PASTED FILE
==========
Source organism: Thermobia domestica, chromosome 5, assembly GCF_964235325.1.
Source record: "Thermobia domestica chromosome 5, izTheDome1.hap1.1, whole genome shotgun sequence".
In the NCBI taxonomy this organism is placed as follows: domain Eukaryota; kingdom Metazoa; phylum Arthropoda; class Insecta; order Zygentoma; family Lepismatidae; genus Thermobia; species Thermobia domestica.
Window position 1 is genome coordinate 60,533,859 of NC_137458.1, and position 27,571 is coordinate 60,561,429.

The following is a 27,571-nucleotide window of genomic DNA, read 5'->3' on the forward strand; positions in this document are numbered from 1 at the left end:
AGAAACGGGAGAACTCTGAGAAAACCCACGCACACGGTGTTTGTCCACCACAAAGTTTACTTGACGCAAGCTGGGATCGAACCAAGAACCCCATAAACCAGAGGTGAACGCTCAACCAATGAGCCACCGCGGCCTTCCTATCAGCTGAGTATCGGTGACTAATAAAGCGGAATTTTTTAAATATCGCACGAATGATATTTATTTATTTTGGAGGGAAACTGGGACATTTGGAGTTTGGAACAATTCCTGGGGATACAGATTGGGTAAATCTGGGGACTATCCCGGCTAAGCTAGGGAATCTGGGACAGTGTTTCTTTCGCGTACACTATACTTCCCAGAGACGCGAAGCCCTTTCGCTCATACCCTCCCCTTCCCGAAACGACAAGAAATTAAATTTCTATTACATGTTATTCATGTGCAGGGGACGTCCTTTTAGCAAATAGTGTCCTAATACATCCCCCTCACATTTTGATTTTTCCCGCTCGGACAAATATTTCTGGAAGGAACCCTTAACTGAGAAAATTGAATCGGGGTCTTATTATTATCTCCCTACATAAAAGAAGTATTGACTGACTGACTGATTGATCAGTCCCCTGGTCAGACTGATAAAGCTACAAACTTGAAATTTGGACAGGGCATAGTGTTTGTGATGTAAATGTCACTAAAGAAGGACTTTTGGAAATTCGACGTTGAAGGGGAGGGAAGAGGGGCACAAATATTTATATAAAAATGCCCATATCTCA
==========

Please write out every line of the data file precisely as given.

Source organism: Thermobia domestica, chromosome 5, assembly GCF_964235325.1.
Source record: "Thermobia domestica chromosome 5, izTheDome1.hap1.1, whole genome shotgun sequence".
In the NCBI taxonomy this organism is placed as follows: domain Eukaryota; kingdom Metazoa; phylum Arthropoda; class Insecta; order Zygentoma; family Lepismatidae; genus Thermobia; species Thermobia domestica.
Window position 1 is genome coordinate 60,533,859 of NC_137458.1, and position 27,571 is coordinate 60,561,429.

The following is a 27,571-nucleotide window of genomic DNA, read 5'->3' on the forward strand; positions in this document are numbered from 1 at the left end:
AGAAACGGGAGAACTCTGAGAAAACCCACGCACACGGTGTTTGTCCACCACAAAGTTTACTTGACGCAAGCTGGGATCGAACCAAGAACCCCATAAACCAGAGGTGAACGCTCAACCAATGAGCCACCGCGGCCTTCCTATCAGCTGAGTATCGGTGACTAATAAAGCGGAATTTTTTAAATATCGCACGAATGATATTTATTTATTTTGGAGGGAAACTGGGACATTTGGAGTTTGGAACAATTCCTGGGGATACAGATTGGGTAAATCTGGGGACTATCCCGGCTAAGCTAGGGAATCTGGGACAGTGTTTCTTTCGCGTACACTATACTTCCCAGAGACGCGAAGCCCTTTCGCTCATACCCTCCCCTTCCCGAAACGACAAGAAATTAAATTTCTATTACATGTTATTCATGTGCAGGGGACGTCCTTTTAGCAAATAGTGTCCTAATACATCCCCCTCACATTTTGATTTTTCCCGCTCGGACAAATATTTCTGGAAGGAACCCTTAACTGAGAAAATTGAATCGGGGTCTTATTATTATCTCCCTACATAAAAGAAGTATTGACTGACTGACTGATTGATCAGTCCCCTGGTCAGACTGATAAAGCTACAAACTTGAAATTTGGACAGGGCATAGTGTTTGTGATGTAAATGTCACTAAAGAAGGACTTTTGGAAATTCGACGTTGAAGGGGAGGGAAGAGGGGCACAAATATTTATATAAAAATGCCCATATCTCA